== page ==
Crossing the River

Reading Classics Together
Today we come to the final chapter of John Bunyan’s classic work The Pilgrim’s Progress. Last week Christian and Hopeful endured an encounter with Athiest and a journey across the Enchanted Ground. This week they finally arrive at their destination, but not without some drama.

Become a Patron


The tenth and final stage of Christian’s journey combines dramatic narrative with some rather dense didactic components. We have seen throughout the book, and especially in the later stages, that when Bunyan wants to teach truth but finds no easy means of fitting it into the narrative, he simply squeezes it in by having Christian and Hopeful engage in dialog. It’s quite ordered dialog too, where the men are able to form well-ordered lists of information. For example, Christian lists three marks of true or right fear of the Lord. Then he comes up with a list of four ways that the ignorant stifle godly conviction (or fear). These are worth pausing to read once more:

1. They think that those fears are wrought by the devil, (though indeed they are wrought of God,) and thinking so, they resist them, as things that directly tend to their overthrow. 2. They also think that these fears tend to the spoiling of their faith; when, alas for them, poor men that they are, they have none at all; and therefore they harden their hearts against them. 3. They presume they ought not to fear, and therefore, in despite of them, wax presumptuously confident. 4. They see that those fears tend to take away from them their pitiful old self-holiness, and therefore they resist them with all their might.

It may not be the smoothest dialog we’ve ever encountered in a work of fiction, but it’s at least clear and orderly! Hopeful goes on to present a list of four reasons that men may backslide to which Christian responds with nine of the ways in which men do this. It’s all very neat and clean and helpful, even if it doesn’t do a whole lot to advance the narrative.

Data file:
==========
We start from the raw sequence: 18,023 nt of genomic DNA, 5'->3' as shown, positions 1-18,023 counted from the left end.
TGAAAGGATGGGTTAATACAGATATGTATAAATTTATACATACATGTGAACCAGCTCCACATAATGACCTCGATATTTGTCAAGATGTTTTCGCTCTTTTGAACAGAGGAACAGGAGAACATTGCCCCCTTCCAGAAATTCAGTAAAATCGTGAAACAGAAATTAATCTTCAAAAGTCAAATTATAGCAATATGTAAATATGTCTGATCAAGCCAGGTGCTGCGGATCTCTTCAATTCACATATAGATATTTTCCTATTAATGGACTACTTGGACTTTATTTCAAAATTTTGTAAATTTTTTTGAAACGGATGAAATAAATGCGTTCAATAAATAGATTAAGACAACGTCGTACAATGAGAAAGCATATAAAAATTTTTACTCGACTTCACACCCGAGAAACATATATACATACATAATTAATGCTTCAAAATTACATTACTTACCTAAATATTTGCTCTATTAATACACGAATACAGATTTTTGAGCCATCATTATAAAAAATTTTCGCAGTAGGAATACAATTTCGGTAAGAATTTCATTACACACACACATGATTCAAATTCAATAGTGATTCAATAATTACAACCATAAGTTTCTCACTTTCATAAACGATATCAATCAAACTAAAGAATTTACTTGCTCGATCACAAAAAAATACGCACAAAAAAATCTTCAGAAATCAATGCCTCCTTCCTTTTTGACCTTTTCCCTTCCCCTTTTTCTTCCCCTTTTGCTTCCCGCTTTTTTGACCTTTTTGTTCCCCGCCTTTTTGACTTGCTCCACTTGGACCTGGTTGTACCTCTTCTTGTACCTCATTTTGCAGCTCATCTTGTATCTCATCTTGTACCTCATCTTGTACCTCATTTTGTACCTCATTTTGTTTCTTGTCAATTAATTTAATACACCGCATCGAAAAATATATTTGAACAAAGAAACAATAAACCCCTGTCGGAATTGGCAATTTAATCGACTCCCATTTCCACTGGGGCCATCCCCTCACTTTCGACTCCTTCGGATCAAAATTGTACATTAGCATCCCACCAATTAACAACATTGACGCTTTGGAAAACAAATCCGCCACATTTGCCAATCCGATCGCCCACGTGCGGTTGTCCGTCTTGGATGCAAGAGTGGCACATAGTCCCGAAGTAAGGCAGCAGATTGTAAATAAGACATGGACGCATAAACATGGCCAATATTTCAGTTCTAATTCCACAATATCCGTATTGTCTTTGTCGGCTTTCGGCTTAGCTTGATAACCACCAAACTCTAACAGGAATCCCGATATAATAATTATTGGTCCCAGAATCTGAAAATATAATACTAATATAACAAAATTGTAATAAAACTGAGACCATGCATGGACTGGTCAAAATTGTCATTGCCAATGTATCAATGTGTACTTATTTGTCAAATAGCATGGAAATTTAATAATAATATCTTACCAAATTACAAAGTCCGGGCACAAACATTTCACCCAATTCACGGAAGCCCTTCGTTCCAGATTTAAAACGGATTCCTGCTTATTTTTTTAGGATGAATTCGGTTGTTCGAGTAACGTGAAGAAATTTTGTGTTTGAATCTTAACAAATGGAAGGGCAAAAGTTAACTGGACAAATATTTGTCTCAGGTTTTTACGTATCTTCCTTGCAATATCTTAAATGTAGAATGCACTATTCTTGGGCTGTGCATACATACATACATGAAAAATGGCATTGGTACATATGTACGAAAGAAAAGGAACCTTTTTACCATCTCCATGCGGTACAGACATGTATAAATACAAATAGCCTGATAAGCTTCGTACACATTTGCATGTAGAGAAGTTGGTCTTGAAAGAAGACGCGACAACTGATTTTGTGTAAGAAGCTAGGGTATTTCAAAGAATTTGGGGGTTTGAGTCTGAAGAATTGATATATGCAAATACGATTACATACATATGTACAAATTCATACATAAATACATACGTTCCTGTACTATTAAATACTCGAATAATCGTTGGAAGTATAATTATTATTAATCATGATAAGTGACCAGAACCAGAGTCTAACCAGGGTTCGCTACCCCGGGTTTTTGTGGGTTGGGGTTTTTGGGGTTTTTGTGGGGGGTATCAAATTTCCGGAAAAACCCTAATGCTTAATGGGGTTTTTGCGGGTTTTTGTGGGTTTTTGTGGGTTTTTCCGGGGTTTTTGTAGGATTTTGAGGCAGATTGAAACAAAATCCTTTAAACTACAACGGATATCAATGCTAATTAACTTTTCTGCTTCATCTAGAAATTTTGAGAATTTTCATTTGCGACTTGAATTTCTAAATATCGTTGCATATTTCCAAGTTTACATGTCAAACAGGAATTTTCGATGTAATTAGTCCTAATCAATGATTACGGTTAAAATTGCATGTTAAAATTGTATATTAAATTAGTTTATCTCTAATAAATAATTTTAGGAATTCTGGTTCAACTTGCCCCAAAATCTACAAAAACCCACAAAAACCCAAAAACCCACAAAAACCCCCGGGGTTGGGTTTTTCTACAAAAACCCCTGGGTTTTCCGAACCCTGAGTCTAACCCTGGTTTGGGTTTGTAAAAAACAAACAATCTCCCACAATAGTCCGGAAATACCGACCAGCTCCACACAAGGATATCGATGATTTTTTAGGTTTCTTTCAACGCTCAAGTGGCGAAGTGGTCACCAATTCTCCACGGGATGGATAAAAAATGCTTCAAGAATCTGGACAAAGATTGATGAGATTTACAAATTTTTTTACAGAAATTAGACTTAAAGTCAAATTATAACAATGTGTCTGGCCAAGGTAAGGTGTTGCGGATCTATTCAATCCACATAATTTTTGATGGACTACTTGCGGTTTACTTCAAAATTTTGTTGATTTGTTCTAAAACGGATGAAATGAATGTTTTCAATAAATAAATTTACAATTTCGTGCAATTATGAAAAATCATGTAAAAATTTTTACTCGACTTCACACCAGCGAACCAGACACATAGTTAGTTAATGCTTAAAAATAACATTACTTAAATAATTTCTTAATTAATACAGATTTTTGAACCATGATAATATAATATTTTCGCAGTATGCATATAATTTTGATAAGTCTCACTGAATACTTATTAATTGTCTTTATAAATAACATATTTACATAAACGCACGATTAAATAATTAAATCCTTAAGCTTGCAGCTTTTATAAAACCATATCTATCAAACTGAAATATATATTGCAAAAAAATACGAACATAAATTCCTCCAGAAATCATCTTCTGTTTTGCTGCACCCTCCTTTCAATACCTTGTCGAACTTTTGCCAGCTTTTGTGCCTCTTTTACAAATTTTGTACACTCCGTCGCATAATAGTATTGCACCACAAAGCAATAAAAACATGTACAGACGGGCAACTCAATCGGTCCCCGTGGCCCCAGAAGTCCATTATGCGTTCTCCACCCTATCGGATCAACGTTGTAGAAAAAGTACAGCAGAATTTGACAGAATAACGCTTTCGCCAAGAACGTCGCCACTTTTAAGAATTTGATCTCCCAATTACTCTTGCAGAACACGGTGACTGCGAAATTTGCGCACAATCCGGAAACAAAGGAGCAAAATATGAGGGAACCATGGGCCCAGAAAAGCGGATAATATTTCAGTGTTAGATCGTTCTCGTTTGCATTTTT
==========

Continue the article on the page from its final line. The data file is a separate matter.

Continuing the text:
When this discussion finally comes to a close, the chapter is half gone and the men come to Beulah, a land of peace and tranquility where they are beyond the danger of the Enchanted Grounds and Giant Despair. Here he presents his vision of godly maturity, where the initial doubts and concerns have been put to rest.

But one great challenge remains. As the men come to the end of their pilgrimage, they find that they must still cross the River of Death. This is probably the most powerful and dramatic element of the final stage. There is no way to the Celestial City except through this, the last enemy. As Christian faces the inevitability of death he begins to be overwhelmed by fear. 

Then they asked the men if the waters were all of a depth. They said, No; yet they could not help them in that case; for, said they, you shall find it deeper or shallower as you believe in the King of the place.Then they addressed themselves to the water, and entering, Christian began to sink, and crying out to his good friend Hopeful, he said, I sink in deep waters; the billows go over my head; all his waves go over me. Selah.

Once more Hopeful ministers to his friend, reminding him of all that is true, and eventually Christian is able to get his head above water and to make his way to the far bank.

Then I saw in my dream, that Christian was in a muse a while. To whom also Hopeful added these words, Be of good cheer, Jesus Christ maketh thee whole. And with that Christian brake out with a loud voice, Oh, I see him again; and he tells me, “When thou passest through the waters, I will be with thee; and through the rivers, they shall not overflow thee.” Isa. 43:2. Then they both took courage, and the enemy was after that as still as a stone, until they were gone over. Christian, therefore, presently found ground to stand upon, and so it followed that the rest of the river was but shallow. Thus they got over.

I appreciated Bunyan’s honesty here. There are some Christians who go to death bravely and confidently, and there are some who go with fear and trembling, who in the final moments are overwhelmed with doubt and fear. Bunyan portrays that well and with great drama, saying that a man’s confidence in facing death will be in direct proportion to his faith.

With death behind them, the men are now ushered into the Celestial City and Bunyan receives just a glimpse of the place. I will leave it to someone else to describe a bit of the glory of that place…

Next Week

There is no next week! You may like to continue reading the journey of Christian’s wife and children, but since that is a sequel of sorts, I will not be doing it as part of Reading Classics Together.

Your Turn

The purpose of this program is to read these books together. If you have something to say, whether a comment or criticism or question, feel free to use the comment section for that purpose.